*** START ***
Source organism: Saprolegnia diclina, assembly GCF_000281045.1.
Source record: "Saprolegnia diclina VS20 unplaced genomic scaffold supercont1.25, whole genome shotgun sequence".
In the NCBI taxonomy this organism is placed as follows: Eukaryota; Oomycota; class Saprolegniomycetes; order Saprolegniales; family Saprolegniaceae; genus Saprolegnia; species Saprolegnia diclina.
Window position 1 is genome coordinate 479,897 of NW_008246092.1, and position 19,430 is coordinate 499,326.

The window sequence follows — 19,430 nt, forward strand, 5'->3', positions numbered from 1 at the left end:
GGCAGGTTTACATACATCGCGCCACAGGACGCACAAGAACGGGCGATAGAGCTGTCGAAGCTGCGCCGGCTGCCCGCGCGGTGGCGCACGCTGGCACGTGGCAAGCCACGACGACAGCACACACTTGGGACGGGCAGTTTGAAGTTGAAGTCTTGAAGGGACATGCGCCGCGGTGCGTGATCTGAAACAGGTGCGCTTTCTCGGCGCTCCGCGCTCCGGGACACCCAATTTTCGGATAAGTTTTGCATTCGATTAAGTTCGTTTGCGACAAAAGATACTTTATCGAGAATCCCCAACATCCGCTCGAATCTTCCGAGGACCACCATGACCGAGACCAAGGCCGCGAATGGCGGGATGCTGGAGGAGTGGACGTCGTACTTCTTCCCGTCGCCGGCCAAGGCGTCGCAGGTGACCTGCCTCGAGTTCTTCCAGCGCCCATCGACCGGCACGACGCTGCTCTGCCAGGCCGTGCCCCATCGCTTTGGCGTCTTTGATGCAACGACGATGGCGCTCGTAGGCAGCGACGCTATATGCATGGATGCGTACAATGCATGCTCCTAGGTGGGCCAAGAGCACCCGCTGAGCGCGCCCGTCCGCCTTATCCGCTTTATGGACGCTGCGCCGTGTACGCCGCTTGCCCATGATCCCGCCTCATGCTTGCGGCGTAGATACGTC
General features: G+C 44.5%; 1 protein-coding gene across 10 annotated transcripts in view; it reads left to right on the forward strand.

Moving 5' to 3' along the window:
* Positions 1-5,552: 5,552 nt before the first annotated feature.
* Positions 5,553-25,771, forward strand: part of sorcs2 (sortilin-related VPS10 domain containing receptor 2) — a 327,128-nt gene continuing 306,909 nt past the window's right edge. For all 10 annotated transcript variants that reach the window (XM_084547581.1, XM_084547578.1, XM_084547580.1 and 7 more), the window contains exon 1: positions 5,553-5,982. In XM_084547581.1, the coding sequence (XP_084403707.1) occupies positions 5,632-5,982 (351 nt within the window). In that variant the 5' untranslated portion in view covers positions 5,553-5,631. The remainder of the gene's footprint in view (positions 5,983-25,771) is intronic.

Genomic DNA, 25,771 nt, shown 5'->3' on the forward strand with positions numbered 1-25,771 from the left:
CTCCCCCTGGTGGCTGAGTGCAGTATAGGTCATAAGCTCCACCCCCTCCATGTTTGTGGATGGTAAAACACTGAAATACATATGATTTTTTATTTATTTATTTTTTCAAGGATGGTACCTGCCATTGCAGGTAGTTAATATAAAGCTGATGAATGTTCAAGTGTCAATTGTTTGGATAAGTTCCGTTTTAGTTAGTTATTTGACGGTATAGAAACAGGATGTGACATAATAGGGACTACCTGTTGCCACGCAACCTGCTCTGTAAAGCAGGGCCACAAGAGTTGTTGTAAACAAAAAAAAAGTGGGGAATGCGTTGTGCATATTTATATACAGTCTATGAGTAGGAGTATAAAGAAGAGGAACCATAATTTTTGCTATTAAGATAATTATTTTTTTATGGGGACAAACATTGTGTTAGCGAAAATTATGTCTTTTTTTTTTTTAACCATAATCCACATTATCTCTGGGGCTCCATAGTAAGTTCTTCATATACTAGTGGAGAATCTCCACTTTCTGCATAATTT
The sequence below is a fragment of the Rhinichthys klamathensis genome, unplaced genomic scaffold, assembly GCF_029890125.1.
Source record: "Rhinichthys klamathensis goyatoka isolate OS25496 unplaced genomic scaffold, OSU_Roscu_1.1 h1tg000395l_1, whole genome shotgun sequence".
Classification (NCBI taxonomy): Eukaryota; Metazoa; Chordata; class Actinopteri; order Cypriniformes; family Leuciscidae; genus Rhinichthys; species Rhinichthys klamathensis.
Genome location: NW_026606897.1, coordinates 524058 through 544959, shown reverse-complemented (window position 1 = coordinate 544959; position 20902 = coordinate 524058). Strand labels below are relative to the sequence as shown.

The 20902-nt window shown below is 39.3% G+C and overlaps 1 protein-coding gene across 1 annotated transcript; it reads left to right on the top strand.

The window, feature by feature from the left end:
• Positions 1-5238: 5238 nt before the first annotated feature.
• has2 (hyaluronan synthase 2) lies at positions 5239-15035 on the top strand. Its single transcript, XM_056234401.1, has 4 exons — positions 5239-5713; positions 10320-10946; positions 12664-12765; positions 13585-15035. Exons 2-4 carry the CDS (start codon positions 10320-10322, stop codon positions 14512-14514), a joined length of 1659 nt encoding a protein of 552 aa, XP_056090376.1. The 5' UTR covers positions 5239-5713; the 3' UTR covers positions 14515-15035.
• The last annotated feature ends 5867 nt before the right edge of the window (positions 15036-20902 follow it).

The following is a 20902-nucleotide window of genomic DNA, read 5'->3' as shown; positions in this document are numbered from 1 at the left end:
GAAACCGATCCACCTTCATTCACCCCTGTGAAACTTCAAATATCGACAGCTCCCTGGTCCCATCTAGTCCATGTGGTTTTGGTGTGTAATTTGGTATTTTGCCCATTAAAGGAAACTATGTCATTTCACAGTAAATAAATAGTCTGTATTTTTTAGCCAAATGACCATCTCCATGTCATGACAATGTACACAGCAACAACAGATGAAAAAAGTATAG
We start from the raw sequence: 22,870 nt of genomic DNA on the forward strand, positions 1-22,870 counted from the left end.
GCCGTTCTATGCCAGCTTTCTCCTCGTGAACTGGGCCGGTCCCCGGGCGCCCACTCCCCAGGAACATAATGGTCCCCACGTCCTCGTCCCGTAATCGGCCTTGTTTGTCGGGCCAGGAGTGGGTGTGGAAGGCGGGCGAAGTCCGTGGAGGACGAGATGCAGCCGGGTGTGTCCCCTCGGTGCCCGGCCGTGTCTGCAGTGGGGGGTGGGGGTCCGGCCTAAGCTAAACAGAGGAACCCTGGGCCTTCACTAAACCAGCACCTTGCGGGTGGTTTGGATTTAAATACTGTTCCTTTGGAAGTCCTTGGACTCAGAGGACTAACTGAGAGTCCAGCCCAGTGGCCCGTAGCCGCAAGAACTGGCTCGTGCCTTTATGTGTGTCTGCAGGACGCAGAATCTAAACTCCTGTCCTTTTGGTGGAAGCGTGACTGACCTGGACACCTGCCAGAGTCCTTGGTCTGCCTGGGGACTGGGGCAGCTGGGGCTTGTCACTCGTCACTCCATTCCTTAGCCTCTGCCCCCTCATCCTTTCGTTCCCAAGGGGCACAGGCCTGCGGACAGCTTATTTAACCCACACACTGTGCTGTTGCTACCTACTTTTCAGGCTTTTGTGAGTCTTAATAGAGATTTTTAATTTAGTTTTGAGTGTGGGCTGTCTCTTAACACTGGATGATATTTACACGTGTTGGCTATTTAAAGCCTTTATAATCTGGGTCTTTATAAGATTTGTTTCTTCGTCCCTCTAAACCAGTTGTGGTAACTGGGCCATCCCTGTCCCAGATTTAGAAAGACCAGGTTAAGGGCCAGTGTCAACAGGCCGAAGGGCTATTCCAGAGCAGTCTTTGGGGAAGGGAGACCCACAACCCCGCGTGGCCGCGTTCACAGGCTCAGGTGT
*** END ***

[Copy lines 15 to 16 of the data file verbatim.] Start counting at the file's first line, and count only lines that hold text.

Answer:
Classification (NCBI taxonomy): Eukaryota; Metazoa; Chordata; class Actinopteri; order Cypriniformes; family Leuciscidae; genus Rhinichthys; species Rhinichthys klamathensis.
Genome location: NW_026606897.1, coordinates 524058 through 544959, shown reverse-complemented (window position 1 = coordinate 544959; position 20902 = coordinate 524058). Strand labels below are relative to the sequence as shown.